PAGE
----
ORGENTEC Autoimmunity Blog

Covering Autoimmune Diseases

Cardiolipin antibodies

Cardiolipin, and other related phospholipids, are lipid molecules normally found in the cell membranes and in platelets. They play an important role in the blood clotting process.

When antibodies are produced against cardiolipin they increase an affected patient’s risk of developing recurrent inappropriate blood clots in both arteries and veins. Cardiolipin antibodies are also associated with thrombocytopenia, recurrent miscarriages (especially in the 2nd and 3rd trimester), and with premature labour and preeclampsia.

Cardiolipin antibodies are frequently seen with autoimmune disorders, such as systemic lupus erythematosus (SLE), and with other antiphospholipid antibodies, such as lupus anticoagulant. When patients experience thrombosis, recurrent miscarriages, thrombocytopenia, cardiolipin antibodies, and/or another antiphospholipid antibody, they may be diagnosed with antiphospholipid syndrome (APS). APS can be primary with no underlying autoimmune disease, or secondary, existing with a diagnosed autoimmune disorder.

Moderate to high levels of one or more of the classes of cardiolipin antibodies that persist when tested again 6 weeks later indicate the likely continued presence of that specific antibody.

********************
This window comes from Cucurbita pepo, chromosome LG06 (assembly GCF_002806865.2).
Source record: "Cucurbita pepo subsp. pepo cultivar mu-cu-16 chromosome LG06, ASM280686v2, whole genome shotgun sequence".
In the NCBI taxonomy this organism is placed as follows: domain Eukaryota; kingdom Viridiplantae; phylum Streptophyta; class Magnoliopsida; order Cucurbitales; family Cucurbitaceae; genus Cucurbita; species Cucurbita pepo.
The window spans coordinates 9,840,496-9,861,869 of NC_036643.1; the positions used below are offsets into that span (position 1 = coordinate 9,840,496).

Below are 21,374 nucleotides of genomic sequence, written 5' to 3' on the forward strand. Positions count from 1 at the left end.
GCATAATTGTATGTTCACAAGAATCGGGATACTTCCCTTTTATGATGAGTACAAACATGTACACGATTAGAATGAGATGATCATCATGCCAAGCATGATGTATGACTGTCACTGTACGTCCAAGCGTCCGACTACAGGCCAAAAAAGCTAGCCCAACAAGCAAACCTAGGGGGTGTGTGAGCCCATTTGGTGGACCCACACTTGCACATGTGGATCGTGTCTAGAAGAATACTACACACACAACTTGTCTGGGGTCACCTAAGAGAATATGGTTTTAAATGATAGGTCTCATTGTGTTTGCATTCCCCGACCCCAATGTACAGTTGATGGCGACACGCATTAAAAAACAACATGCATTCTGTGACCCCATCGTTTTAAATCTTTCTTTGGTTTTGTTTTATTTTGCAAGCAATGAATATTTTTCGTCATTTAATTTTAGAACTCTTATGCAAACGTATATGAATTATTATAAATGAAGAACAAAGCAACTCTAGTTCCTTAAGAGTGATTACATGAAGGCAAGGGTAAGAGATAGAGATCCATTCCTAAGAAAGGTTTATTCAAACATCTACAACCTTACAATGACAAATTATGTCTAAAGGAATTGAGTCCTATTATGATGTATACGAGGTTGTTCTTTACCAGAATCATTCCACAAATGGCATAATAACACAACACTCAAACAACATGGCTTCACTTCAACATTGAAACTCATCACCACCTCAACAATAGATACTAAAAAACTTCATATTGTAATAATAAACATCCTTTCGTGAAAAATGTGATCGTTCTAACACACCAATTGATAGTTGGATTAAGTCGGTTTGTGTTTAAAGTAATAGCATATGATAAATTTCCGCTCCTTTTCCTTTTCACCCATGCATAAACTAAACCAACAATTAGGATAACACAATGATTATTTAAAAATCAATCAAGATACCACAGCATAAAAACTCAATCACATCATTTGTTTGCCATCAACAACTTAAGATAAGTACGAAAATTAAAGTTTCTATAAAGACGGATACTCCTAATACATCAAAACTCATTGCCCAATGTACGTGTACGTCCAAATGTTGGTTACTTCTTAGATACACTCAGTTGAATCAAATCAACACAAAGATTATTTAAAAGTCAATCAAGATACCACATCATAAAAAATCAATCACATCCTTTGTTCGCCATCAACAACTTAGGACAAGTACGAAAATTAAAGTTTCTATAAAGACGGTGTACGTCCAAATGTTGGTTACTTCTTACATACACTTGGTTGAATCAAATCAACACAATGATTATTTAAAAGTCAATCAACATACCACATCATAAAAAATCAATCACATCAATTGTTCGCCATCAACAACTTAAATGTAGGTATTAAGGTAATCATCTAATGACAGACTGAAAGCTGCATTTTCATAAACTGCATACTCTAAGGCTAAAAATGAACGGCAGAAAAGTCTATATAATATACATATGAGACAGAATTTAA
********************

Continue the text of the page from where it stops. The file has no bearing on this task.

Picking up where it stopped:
Tests offered by ORGENTEC Diagnostika


Anti-Cardiolipin IgG/IgM (ORG 515, ORG 215G, ORG 215M)
Anti-Cardiolipin IgA (ORG 515A, ORG 215A)
Anti-Cardiolipin Screen (ORG 515S, ORG 215S)
Anti-Phospholipid Screen (ORG 529, ORG 229)



Add a Comment
  1. Hello,
    I have been living with APS (primary) for 30 years, having been diagnosed at 21.
    I have been taking Warfarin for almost all of this time and had heart surgery eight years ago, for which I take further medication.
    Recently I was diagnosed with autoimmune Thyroid disease.
    I have started taking Levothyroxin but I am told it will have to be increased very slowly as it couls interfere with other meds I take.
    For a while, I felt a lot better, my hair stopped falling out and my energy increased, i lost some of the weight I had recently put on.
    However, I am on 75 micrograms and I am feeling awful again. My hair is falling out even more. The worst thing for me is that my voice is so husky and low that I am embarrassed to speak.
    I used to sing.
    Now i feel too awful to hear my voice and I used to love it so.
    Any advice?
    I am seeing my GP again on Thursday.

    Thanks in advance.


    1. Dear Miriam,
      living with a chronic disease is a lifelong challenge, as you certainly know. Be brave, hang on and trust your doctor, he or she should be your partner in managing your condition.
      Maybe, getting in contact with a patient organisation would be helpful for you, e.g. the EULAR Pare in Europe.
      I wish you all the best

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